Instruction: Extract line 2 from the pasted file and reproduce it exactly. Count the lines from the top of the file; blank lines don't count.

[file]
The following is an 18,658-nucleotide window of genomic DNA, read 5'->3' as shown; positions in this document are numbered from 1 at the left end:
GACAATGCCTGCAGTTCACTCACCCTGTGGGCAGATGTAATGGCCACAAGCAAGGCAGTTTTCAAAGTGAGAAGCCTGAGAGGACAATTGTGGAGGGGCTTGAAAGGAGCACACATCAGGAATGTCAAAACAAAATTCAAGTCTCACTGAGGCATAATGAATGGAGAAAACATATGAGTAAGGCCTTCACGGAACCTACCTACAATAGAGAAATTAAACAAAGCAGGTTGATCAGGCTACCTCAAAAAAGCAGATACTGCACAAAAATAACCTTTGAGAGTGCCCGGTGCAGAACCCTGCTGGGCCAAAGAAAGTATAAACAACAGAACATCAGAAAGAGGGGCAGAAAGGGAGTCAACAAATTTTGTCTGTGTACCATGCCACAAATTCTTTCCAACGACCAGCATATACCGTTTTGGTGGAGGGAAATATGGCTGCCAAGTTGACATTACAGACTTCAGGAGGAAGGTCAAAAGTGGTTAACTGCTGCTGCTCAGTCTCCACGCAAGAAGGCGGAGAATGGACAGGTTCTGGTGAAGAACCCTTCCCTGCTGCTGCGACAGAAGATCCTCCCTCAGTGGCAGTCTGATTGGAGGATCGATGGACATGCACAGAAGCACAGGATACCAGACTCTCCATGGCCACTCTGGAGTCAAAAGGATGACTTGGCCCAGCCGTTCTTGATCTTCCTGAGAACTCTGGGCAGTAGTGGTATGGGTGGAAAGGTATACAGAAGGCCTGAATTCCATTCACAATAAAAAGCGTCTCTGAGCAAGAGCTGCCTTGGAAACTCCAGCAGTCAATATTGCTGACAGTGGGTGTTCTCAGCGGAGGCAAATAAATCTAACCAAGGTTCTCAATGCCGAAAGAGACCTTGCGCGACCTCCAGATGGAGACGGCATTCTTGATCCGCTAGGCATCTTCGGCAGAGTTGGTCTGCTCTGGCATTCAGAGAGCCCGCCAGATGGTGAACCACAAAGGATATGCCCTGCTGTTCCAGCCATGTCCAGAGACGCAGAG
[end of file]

GACAATGCCTGCAGTTCACTCACCCTGTGGGCAGATGTAATGGCCACAAGCAAGGCAGTTTTCAAAGTGAGAAGCCTGAGAGGACAATTGTGGAGGGGCTTGAAAGGAGCACACATCAGGAATGTCAAAACAAAATTCAAGTCTCACTGAGGCATAATGAATGGAGAAAACATATGAGTAAGGCCTTCACGGAACCTACCTACAATAGAGAAATTAAACAAAGCAGGTTGATCAGGCTACCTCAAAAAAGCAGATACTGCACAAAAATAACCTTTGAGAGTGCCCGGTGCAGAACCCTGCTGGGCCAAAGAAAGTATAAACAACAGAACATCAGAAAGAGGGGCAGAAAGGGAGTCAACAAATTTTGTCTGTGTACCATGCCACAAATTCTTTCCAACGACCAGCATATACCGTTTTGGTGGAGGGAAATATGGCTGCCAAGTTGACATTACAGACTTCAGGAGGAAGGTCAAAAGTGGTTAACTGCTGCTGCTCAGTCTCCACGCAAGAAGGCGGAGAATGGACAGGTTCTGGTGAAGAACCCTTCCCTGCTGCTGCGACAGAAGATCCTCCCTCAGTGGCAGTCTGATTGGAGGATCGATGGACATGCACAGAAGCACAGGATACCAGACTCTCCATGGCCACTCTGGAGTCAAAAGGATGACTTGGCCCAGCCGTTCTTGATCTTCCTGAGAACTCTGGGCAGTAGTGGTATGGGTGGAAAGGTATACAGAAGGCCTGAATTCCATTCACAATAAAAAGCGTCTCTGAGCAAGAGCTGCCTTGGAAACTCCAGCAGTCAATATTGCTGACAGTGGGTGTTCTCAGCGGAGGCAAATAAATCTAACCAAGGTTCTCAATGCCGAAAGAGACCTTGCGCGACCTCCAGATGGAGACGGCATTCTTGATCCGCTAGGCATCTTCGGCAGAGTTGGTCTGCTCTGGCATTCAGAGAGCCCGCCAGATGGTGAACCACAAAGGATATGCCCTGCTGTTCCAGCCATGTCCAGAGACGCAGAG